Fest starts with music by the pound


`Baraka,' area drummers will kick off Springfest 2002

April 19, 2002|By Chris Kaltenbach | Chris Kaltenbach,SUN MOVIE CRITIC

Drummers and nature lovers should beat a path to the Senator Theatre tomorrow, as Baltimore's best moviehouse celebrates the sixth annual Belvedere Springfest with a free screening of the film Baraka and a free-form drum circle featuring percussionists of all kinds.

Drummers need to assemble in the theater's outer rotunda beginning at noon, and be prepared to pound away.

Baraka, director Ron Fricke's wordless celebration of the Earth and all the things that come naturally to it, begins at 1 p.m. Filmed over the course of 14 months, the 1992 film takes viewers around the world. All manner of religions, cultures and environments are visited, as Baraka revels in the diversity that is this planet. The film isn't all upbeat, including images of war, famine and disease, but its ultimate message is certainly one of hope.

Springfest 2002 also will include community displays, as well as information tied to the celebration of Earth Day.

Call: 410-435-1174.

Student films

Collegians are taking over the Creative Alliance tonight, as filmmakers (and videomakers) from Towson University, the Maryland Institute College of Art and UMBC show off their work in the second annual College Film/Video Bake Off.

Beginning at 8 p.m., the curious who shell out the required $5 ($3 with college ID) can sample a plethora of student films, including, according to the CA's press release, bearded ladies, Kung Fu masters, binary code jokes, car crashes, decapitated farm boys and kissing clowns.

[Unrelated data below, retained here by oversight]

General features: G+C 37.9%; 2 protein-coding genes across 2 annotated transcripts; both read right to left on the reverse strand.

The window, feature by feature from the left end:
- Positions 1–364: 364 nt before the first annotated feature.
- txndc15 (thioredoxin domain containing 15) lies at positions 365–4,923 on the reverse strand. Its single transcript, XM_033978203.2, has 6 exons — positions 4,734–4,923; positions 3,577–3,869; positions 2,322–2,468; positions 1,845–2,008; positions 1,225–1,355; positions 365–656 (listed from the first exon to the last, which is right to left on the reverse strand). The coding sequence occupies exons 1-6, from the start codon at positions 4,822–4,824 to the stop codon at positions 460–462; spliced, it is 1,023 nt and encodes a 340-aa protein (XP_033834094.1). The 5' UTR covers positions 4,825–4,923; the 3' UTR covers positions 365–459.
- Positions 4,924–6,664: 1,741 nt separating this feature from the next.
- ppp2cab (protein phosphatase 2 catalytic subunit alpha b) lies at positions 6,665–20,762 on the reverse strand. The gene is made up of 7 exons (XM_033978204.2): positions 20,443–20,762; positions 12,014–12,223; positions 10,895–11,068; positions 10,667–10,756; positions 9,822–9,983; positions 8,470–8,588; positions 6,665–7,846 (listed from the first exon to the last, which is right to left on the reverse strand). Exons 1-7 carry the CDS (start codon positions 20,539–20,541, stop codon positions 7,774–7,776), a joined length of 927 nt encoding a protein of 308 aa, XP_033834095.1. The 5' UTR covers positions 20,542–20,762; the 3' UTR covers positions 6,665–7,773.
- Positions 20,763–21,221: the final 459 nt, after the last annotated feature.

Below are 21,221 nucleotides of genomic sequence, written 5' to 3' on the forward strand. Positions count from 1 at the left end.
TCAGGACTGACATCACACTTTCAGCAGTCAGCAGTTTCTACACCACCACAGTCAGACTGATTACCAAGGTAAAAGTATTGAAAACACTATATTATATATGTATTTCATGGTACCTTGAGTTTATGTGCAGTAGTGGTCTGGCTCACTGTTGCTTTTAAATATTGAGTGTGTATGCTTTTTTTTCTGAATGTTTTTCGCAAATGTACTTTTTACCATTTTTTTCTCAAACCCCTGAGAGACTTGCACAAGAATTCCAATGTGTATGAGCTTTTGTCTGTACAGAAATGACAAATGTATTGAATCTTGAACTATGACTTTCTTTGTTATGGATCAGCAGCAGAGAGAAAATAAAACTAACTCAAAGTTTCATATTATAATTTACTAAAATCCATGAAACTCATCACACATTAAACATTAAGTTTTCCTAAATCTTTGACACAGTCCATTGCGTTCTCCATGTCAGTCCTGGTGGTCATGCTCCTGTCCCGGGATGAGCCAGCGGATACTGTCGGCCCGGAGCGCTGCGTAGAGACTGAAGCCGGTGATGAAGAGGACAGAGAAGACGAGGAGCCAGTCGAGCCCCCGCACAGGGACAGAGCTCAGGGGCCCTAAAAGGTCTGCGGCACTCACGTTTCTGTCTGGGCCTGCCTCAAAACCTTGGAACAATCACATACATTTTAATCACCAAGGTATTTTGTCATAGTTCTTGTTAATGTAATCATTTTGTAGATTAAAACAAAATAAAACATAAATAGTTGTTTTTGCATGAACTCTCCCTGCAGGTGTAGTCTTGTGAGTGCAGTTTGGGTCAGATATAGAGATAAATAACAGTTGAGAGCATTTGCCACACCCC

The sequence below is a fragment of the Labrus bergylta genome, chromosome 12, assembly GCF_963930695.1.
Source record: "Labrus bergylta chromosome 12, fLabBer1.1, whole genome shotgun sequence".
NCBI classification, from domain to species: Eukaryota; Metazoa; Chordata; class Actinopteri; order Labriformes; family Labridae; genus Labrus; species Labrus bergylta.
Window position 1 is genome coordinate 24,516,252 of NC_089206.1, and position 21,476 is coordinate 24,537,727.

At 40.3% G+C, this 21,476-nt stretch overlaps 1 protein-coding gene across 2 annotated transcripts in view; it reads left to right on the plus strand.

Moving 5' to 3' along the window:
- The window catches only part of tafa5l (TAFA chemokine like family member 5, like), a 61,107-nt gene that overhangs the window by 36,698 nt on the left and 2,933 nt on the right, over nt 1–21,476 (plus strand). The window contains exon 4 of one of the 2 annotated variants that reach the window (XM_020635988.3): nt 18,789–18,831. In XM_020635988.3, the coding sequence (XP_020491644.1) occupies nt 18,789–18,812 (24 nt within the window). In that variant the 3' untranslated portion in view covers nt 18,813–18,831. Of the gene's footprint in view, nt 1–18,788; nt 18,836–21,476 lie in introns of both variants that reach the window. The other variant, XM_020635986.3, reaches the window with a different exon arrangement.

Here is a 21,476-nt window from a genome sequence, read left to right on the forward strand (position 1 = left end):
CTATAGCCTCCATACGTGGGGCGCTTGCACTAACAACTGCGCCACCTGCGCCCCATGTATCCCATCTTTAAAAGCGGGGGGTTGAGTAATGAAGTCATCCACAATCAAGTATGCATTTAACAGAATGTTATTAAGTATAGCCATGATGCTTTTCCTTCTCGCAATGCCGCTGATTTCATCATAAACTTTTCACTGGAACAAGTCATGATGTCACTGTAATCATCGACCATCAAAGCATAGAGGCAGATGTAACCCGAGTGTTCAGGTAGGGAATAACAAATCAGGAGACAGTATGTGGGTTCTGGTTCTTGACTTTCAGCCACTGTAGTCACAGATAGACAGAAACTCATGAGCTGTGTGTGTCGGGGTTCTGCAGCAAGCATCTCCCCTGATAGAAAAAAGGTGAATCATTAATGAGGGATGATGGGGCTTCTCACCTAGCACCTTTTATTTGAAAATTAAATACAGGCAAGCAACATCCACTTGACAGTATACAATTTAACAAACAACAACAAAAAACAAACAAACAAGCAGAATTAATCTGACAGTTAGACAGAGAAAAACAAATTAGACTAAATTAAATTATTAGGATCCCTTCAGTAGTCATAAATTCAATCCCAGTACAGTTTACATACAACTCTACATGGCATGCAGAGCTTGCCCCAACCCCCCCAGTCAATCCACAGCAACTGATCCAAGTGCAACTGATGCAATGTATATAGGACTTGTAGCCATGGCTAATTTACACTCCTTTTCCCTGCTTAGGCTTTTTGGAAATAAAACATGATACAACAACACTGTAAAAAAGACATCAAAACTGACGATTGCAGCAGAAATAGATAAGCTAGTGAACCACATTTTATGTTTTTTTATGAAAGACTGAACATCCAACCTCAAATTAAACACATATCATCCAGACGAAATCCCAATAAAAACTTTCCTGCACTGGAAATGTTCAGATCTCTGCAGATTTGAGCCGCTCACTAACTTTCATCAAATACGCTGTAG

And if all that watching makes you hungry, you're in luck: Four custom-made cakes (in the shapes of a TV, a camera, a clapboard and a film reel) will be available for devouring.

The Creative Alliance is at 413 S. Conkling St. Call 410-276-1651.

Quest for survival

Endurance, a documentary look at Ernest Shackleton's famously doomed Antarctic expedition of 1914, will be this weekend's feature at Cinema Sundays at the Charles.

Shackleton, a British explorer, was leading his third Antarctic expedition when his ship, the Endurance, became trapped in an ice floe. There they remained for nearly a year; eventually, Shackleton would set out on a rescue mission in a tiny boat, trying to make it to the nearest island, some 800 miles away.

The 2000 film, directed by George Butler, combines footage shot by Shackleton's expedition photographer, Frank Hurley, with new footage of the Antarctic landscape and interviews with surviving family members.

Show time is 10:30 a.m. Sunday; doors open at 9:45 a.m., with free coffee and bagels available. Tickets are $15.

Call 410-727-FILM or visit www.cinemasundays.com

Inside architect's world

Antonio Gaudi, Japanese director Hiroshi Teshigahara's look at the works of the famous architect, is tomorrow's Saturday matinee at the Charles.

The 1984 film visits numerous structures designed by Gaudi (1852-1926), a Catalan architect, ceramist and sculptor whose influences include such disparate structures as the Romanesque churches and monasteries of Europe and the caves of Montserrat.

The film begins at noon; tickets are $5. Call 410-727-FILM.

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